shift "$(( OPTIND - 1 ))"

        grep "${opts[@]}" "$@"
}

The function now takes a -i and a -e argument (both are optional). The option argument to each should be the name of an array containing filename suffixes to include or exclude.

You would use this as

excl=( .el .htm )
incl=( .texi .org )

call_grep -i incl -e excl -- more arguments here

You would need to use -- to delimit the function's arguments from those that should be passed directly to grep.


If all you want is a simplified way of calling grep, which does not mention shell patterns or long options:

call_grep () {
        OPTIND=1

        while getopts 'i:e:' opt; do
                case $opt in
                        i)      opts+=( --include="*$OPTARG" ) ;;
                        e)      opts+=( --exclude="*$OPTARG" ) ;;
                        *)      echo 'error' >&2; exit 1
                esac
        done

        shift "$(( OPTIND - 1 ))"

        grep "${opts[@]}" "$@"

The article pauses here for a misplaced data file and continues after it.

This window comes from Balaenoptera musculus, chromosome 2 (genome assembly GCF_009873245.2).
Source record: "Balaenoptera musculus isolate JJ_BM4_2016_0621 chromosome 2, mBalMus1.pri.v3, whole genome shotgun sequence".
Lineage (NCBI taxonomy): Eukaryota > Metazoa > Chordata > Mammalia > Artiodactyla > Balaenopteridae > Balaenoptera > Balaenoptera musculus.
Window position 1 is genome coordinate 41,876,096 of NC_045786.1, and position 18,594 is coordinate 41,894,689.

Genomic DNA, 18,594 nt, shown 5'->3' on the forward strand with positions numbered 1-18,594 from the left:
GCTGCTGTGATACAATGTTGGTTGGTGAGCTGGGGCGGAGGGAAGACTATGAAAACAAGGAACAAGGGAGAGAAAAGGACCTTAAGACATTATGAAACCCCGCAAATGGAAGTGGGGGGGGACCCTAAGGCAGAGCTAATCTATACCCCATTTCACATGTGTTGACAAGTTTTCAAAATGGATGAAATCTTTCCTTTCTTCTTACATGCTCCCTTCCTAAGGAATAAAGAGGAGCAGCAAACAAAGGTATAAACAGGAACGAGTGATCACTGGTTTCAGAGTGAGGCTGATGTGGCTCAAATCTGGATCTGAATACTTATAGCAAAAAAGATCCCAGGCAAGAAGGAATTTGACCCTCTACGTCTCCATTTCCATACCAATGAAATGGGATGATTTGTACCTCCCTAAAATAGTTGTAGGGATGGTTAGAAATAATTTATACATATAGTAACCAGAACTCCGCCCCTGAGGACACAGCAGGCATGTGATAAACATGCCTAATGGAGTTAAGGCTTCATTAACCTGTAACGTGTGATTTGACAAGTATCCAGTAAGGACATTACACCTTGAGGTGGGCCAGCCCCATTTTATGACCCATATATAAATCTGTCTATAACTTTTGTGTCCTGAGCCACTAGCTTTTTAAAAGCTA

}

You'd use -i suffix repeatedly to include multiple suffixes, and similarly for excluding suffixes. For example,

call_grep -i .texi -e .el -e .htm -i .org -- other arguments for grep here

or

call_grep -i{.texi,.org} -e{.htm,.el} -- more here for grep
25
  • 1
    Consider adding a -- after opts and before $@?
    – Jeff Schaller
    Jul 24 at 14:17
  • Using array is fair enough. But encl and excl are being passed from bash function arguments.
    – Pietru
    Jul 24 at 14:22
  • 1
    @JeffSchaller What if $@ contains further options?
    – Kusalananda
    Jul 24 at 14:25
  • @Pietru Uh? You might want to update your question, because it does not mention anything about that.
    – Kusalananda
    Jul 24 at 14:26
  • @Pietru Could the array be built when parsing the arguments? Your function would then require multiple options to be given for multiple suffixes.